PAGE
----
One of the latest trends in garden-room design serves to demonstrate that property owners can't get enough of a good thing. If one room is good, then more are better.

Multiple garden rooms are being developed with different themes to satisfy different members of the family, says Emily Nolting, an ornamental-plant and landscaping specialist with Kansas State University Research and Extension.

Over the last three years, says Nolting, who teaches outdoor-room design and landscaping, “I'm seeing a lot of expansion here, people growing into multiples. The rooms are becoming like coordinated wallpaper. Each is a little different but they all work together.”

Basically, a garden room is a defined outdoor space with a general theme, much like indoor rooms, such as dining room/kitchen, entertainment center, or reading/knitting retreat.

“Garden rooms started by being very basic. They were private sanctuaries for the most part. Now they’re extensions of our indoor living space,” Nolting says. “They’re more sophisticated in the use of accessories and plant varieties. Because they’re so close (to the house) they can be monitored more carefully. People are more interested in trying uncommon plants and finding things that are more difficult to grow.”

It isn’t unusual to see garden rooms set aside specifically as children’s play areas, as outdoor kitchens equipped with stainless-steel barbecue sets running into the thousands of dollars, or as dining and entertainment centers with space for tables large enough to seat 10 or more, Nolting says.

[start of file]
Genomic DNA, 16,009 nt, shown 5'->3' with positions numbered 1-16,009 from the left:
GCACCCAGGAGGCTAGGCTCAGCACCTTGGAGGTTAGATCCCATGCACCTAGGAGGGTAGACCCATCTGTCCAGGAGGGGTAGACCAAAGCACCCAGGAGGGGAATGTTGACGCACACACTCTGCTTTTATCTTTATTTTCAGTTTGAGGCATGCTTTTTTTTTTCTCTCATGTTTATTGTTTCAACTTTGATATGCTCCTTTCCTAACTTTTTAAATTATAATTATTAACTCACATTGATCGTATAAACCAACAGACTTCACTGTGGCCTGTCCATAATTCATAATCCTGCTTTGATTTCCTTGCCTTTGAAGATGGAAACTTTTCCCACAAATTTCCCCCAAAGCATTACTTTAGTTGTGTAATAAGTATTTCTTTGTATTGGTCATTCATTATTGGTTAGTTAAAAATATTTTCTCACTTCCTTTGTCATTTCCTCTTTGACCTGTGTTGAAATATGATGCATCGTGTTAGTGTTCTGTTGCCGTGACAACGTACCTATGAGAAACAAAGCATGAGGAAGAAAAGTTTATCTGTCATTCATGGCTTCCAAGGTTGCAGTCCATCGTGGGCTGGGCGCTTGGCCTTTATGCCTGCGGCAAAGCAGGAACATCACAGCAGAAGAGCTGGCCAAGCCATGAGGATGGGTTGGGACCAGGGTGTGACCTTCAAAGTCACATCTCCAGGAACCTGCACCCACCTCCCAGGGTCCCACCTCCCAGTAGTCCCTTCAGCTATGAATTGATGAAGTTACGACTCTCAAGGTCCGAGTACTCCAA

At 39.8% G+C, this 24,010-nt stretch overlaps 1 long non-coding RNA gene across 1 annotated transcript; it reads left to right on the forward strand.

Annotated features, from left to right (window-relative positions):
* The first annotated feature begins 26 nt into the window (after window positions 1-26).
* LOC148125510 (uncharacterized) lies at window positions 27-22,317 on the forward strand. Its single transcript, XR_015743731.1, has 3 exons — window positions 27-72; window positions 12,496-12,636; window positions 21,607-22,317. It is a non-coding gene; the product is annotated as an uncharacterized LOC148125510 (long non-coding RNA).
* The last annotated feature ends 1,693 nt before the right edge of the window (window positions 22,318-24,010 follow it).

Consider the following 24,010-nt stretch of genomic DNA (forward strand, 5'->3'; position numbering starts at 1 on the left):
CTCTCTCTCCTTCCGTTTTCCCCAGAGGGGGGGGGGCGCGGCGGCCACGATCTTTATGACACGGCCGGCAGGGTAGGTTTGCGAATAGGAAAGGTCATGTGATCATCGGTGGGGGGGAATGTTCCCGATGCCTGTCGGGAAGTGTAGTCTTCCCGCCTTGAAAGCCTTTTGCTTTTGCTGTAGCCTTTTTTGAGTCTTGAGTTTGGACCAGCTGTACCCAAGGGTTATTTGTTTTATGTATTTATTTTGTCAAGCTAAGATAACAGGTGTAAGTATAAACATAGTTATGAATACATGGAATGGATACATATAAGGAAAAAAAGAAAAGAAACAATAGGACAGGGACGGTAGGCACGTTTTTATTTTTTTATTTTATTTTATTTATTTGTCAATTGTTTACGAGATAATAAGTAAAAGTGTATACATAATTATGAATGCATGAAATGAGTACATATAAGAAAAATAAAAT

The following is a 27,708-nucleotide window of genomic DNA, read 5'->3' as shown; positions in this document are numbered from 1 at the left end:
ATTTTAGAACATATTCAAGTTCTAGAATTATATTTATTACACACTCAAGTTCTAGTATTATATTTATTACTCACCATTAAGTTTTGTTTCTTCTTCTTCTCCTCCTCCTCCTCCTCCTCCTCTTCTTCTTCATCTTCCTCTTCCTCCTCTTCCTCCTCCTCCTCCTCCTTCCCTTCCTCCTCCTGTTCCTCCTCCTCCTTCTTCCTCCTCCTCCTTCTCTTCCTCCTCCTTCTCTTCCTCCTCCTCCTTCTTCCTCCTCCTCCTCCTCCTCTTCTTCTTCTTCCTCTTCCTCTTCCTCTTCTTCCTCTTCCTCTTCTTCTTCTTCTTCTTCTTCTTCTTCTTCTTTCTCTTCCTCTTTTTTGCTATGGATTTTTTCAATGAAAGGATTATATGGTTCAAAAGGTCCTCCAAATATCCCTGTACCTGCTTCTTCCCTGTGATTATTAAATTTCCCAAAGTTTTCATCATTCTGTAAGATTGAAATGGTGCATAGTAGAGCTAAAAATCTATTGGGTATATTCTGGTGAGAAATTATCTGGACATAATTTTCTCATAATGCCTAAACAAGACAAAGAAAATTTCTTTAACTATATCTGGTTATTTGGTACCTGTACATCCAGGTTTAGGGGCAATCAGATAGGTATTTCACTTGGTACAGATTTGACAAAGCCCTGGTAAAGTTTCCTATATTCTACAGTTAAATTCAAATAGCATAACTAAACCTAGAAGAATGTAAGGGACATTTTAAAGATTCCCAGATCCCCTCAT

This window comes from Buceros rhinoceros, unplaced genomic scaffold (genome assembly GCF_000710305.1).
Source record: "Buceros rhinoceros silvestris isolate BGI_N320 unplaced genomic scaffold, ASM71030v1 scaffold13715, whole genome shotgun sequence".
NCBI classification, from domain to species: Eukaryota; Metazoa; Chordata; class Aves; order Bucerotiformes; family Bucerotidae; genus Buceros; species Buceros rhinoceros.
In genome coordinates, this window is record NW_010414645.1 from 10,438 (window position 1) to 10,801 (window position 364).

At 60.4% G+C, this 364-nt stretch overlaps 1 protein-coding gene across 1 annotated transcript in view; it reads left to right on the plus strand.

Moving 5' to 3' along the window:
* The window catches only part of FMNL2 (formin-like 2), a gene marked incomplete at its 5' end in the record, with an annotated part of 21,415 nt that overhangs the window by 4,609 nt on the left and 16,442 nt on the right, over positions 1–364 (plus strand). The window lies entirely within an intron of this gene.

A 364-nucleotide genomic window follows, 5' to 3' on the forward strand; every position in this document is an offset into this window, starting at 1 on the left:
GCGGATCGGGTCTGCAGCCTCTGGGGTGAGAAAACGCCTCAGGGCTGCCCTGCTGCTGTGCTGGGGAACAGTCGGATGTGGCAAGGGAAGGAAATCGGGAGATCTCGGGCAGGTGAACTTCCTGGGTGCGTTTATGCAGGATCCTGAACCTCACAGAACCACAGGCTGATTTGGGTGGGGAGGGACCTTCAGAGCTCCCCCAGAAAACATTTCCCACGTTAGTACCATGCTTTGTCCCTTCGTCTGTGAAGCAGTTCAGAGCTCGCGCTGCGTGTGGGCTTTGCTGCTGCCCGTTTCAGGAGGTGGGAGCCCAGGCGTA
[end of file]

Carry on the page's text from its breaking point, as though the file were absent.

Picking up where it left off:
About half of the gardens she’s seeing have multiple rooms now. And it’s a changeable feast, she says, with people planting different colored flowers every year, and opting for more shady garden rooms.

“They give you options. You don’t have to go far to enjoy them. They connect with all sorts of living things outdoors. They’re a good fit for our increasingly complicated lives.”

There was a time when homeowners personalized their garden rooms by planting a few clumps of geraniums around a toy tractor or by placing an old wooden wagon wheel in the middle of a flowerbed. Now, an entire industry has emerged centered around creating just the right garden room accessory.

“You don’t just stick things out there that you have setting in your garage anymore,” she says. “You complement things outdoors as you would indoors. Matching napkins. Bronze statuary. Candles and fountains. They’re all very much in demand.”

Among the fastest sellers in lawn furnishing this season are larger pieces built from easy-care materials, says Sheryl King, a spokeswoman for Laneventure, in Conover, N.C., manufacturers of wicker furniture.

Technology finally is catching up with outdoor finishes and fabrics, she says. “It’s becoming low care and durable, cleaned easily with soap and water. That means you don’t have to worry about bringing the newer varieties of porch furniture inside in the wintertime.”

Indoor furniture is now often adaptable for use outdoors, fueling the popularity of garden rooms, said Jeff Dillon, outdoor-furniture buyer for Plow and Hearth, a national direct-marketing group based in Madison, Va., that sells country-living products via stores, catalogs and a website.

“Nothing is altogether weatherproof, but its resistance is getting to the point where it’s achieving a reasonable life expectancy without disappointments,” he says. “People are willing to spend outdoors what they spend on indoor furniture.”

Garden rooms aren’t developed overnight, rather they’re an ongoing investment, Kansas State’s Nolting says.

“You start with the basic idea to make the areas into rooms. Then you develop the pathways and color movement to transition from one room to another. You add to that every year as your preferences and lifestyles change.”